July 31, 2006


The Caribbean's Shady Side: Organized Crime


KEVIN NOBLET, AP--A bout of political mudslinging in the sunny Dutch dependency of Aruba has revealed a glimpse of the Caribbean's shady side: organized crime's extensive presence.

In the aftermath of a hotly contested January election, Prime Minister Nelson Oduber and his opposition have been tarring each other with allegations of ties to a notorious Sicilian Mafia family that moved into Aruba in the late 1980s.

Many officials in the Caribbean are loath to discuss crime and corruption openly, lest the region's carefully cultivated reputation as a vacation paradise be tarnished.

But in many islands, from the Caymans to Curacao, a criminal underground is laundering money and stolen goods, running drugs or guns. Law enforcement experts say the Caribbean's politics, economics and even geography have combined to make it especially vulnerable to the mob. Its small governments, often less than professional, are ill-equipped to cope with the problem.

Organized crime is hardly new to the region. Pirates and buccaneers plied the blue-green waters centuries ago. Havana was rife with mobsters before Fidel Castro's revolution in 1959. Thieves and con men such as fugitive financier Robert Vesco, now living in Cuba, traditionally have found safe haven in the Caribbean. Law enforcement experts say events in the last two decades created an even more powerful magnet for big-time crooks.

As the cocaine industry developed in nearby South America to feed the American and European markets, British and Dutch islands were becoming independent or achieving greater political and economic autonomy.

With few natural resources, the new governments turned to tourism, casino gambling and tax sheltering as sources of income. Tourist services "are all cash-intensive businesses," said Merill Parks, operations chief of the FBI-organized crime drug branch in a telephone interview from Washington.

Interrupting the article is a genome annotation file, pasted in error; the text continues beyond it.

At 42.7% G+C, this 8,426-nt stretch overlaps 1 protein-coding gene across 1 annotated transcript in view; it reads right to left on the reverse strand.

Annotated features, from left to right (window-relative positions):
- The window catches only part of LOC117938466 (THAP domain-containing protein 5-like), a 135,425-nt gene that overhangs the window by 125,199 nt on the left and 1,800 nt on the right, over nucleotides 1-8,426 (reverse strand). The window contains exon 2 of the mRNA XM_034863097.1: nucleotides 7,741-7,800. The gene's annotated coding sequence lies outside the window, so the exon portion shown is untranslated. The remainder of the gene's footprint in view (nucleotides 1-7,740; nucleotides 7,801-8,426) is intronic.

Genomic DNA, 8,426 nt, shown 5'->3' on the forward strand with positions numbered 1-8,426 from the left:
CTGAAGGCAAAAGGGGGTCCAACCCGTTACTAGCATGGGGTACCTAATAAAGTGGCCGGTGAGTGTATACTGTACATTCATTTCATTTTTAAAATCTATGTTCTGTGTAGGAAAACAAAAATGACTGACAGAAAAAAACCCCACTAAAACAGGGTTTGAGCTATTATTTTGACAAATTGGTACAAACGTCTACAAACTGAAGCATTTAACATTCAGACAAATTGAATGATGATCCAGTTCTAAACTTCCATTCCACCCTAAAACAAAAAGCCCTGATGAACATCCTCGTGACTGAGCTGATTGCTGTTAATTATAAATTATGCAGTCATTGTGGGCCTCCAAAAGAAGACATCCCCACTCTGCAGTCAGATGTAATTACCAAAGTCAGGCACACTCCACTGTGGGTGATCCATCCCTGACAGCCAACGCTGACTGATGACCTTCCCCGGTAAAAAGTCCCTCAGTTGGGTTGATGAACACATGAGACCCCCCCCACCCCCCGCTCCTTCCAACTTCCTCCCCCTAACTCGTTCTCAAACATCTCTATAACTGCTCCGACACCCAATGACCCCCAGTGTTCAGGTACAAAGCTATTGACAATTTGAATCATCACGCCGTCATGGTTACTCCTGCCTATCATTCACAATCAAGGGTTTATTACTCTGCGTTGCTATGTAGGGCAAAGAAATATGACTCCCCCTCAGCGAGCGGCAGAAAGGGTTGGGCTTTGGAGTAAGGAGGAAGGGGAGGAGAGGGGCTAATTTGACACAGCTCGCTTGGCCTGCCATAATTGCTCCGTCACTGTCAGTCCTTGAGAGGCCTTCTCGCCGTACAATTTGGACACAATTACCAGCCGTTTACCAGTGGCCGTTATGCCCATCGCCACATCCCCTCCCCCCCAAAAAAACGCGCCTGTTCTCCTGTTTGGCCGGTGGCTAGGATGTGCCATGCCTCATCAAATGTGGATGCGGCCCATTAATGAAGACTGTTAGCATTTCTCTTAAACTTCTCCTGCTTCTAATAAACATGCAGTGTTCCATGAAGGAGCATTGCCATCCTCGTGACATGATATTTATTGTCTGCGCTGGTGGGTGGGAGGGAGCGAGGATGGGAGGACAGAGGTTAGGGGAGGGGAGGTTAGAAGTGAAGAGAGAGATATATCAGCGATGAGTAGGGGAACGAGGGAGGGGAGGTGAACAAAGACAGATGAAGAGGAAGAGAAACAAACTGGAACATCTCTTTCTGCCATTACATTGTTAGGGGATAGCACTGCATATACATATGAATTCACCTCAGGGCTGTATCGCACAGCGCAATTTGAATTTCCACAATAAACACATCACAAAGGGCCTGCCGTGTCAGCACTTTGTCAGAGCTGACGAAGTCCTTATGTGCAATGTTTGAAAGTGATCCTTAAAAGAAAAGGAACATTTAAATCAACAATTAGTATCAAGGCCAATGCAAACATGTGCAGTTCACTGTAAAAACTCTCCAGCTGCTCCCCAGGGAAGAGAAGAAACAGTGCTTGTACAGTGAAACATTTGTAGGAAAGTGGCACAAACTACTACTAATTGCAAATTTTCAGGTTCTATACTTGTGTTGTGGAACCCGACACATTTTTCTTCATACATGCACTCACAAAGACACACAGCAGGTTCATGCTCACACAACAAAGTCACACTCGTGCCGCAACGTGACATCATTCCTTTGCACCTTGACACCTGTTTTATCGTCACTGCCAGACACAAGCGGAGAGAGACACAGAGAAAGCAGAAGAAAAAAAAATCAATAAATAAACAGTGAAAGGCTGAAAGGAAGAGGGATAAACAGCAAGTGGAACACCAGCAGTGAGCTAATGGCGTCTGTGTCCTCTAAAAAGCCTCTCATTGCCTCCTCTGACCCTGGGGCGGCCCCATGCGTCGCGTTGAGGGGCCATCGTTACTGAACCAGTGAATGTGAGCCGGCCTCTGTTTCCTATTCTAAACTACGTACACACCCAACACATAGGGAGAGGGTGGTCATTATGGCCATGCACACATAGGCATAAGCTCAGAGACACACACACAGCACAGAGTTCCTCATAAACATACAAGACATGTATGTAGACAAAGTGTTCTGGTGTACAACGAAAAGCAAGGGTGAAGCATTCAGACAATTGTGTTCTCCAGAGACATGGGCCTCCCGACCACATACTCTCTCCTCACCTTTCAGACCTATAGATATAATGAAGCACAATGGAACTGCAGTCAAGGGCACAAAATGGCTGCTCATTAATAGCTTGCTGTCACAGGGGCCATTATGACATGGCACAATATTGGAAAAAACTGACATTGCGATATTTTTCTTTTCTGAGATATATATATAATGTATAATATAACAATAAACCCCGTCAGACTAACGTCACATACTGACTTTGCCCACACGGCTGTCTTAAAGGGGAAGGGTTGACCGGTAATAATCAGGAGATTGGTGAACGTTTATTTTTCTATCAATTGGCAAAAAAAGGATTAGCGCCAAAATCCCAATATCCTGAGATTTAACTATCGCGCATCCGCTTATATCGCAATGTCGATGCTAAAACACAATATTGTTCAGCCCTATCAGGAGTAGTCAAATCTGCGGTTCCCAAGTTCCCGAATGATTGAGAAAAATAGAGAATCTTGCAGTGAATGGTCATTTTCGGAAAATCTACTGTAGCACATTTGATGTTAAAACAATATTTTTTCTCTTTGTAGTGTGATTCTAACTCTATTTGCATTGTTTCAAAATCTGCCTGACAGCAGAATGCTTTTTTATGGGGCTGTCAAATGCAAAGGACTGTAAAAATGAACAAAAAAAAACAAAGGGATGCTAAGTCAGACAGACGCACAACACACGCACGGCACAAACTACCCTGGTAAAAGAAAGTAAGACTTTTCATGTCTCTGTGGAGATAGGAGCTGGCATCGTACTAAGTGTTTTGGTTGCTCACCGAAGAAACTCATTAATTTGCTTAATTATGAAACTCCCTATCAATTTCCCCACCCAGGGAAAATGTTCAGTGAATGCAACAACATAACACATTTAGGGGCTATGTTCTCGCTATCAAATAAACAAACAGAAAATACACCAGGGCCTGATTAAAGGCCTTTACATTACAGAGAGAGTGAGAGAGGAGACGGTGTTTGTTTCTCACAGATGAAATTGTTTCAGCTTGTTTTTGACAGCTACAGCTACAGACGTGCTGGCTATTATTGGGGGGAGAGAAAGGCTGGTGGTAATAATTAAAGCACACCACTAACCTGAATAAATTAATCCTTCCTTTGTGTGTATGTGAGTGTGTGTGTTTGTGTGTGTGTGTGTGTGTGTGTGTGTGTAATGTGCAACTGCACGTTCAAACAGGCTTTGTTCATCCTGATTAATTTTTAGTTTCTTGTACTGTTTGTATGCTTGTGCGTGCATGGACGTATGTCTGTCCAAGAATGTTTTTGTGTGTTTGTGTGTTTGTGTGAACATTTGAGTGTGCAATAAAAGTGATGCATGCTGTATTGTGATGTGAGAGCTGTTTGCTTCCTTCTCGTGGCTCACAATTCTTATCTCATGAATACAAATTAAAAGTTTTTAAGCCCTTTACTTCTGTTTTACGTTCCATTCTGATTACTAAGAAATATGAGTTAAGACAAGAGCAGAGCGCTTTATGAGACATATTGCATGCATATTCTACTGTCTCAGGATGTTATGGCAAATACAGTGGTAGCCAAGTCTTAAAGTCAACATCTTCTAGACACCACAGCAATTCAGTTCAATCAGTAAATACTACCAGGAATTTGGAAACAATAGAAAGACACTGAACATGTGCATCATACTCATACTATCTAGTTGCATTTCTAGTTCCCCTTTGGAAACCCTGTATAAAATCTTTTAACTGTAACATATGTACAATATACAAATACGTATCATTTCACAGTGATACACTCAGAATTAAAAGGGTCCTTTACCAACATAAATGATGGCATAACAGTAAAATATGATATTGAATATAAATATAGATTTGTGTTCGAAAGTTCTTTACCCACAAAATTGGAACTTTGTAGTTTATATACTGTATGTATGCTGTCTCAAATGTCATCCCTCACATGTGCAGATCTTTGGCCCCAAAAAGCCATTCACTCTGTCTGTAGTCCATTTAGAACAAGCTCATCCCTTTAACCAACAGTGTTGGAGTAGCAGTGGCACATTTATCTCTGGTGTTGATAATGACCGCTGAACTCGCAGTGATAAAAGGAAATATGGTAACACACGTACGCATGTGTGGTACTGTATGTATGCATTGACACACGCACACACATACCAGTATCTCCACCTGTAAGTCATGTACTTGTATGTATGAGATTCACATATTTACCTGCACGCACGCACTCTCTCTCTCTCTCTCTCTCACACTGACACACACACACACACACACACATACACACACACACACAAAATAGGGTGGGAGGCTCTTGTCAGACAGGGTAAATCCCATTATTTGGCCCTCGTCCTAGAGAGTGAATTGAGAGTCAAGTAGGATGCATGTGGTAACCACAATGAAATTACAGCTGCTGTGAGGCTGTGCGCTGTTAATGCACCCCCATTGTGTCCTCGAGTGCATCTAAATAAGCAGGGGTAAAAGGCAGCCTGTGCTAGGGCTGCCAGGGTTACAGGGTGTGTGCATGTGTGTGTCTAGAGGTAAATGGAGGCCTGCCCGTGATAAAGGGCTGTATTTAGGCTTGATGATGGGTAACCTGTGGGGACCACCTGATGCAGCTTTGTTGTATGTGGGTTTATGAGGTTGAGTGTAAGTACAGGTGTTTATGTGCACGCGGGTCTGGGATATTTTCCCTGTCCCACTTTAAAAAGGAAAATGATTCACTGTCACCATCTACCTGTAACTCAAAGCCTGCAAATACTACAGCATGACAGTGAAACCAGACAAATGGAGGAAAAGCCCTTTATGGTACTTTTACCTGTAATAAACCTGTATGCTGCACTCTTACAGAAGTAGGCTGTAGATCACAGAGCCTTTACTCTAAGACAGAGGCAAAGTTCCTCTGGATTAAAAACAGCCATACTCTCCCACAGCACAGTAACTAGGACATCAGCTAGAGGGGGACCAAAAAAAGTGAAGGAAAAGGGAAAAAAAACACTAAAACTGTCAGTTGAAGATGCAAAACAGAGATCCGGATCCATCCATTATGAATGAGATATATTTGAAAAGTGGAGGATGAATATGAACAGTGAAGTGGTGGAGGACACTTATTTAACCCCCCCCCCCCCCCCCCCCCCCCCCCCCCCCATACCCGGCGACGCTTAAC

More recently, Italian crime groups began forging alliances with Colombian cocaine cartels, often working from bases in Caracas, Venezuela. They found the Dutch islands, just off Venezuela and not far from Colombia, especially attractive.

"They've infiltrated casinos, hotel and tourism businesses on the islands of Aruba, Bonaire, Curacao, St. Maarten," Parks said. Officials in the Netherlands took direct control of St. Maarten's finances last year, responding to allegations of corruption.

The mudslinging in Aruba involves the Sicilian brothers Pasquale, Paolo and Gaspare Cuntrera. Dutch and Italian press reports say the brothers made extensive investments in Aruba in the late 1980s and early 1990s.

Foes of Oduber allege that members of his cabinet had dealings with the Cuntreras, who were arrested in Venezuela... They were sent to Italy to face charges of laundering hundreds of millions of dollars in drug-smuggling profits.

Money-laundering scandals also periodically arise -- and often are quickly hushed up -- in the current or former British dependencies of the Bahamas, the Caymans, Montserrat, and Turks and Caicos.

1 comment:

Anonymous said...

Oduber is half Sicilian and half Dutch by dippit nose anf flaper ears. He hushes in low grawl when he speaks. People knows him a lying wolf. He conspired with Venezuela to trap the DEA officails and had them arrested as CIA spies by the Chavez counter-revolutionaries. Money-laundering is Oduber's crime family monopoly on the Aruban island Central Bank. Aruban Central Bank has been printing billions of worthless Florins dollar bills to default the Aruban Treasury and smuggle the money to the secret Swiss bank accounts. Aruba will nosedive and bankrupt the IMF and collapse in any given day. Hunger and wild dogs can wipe out all the women and children in Aruba in less than a month under boiling sun.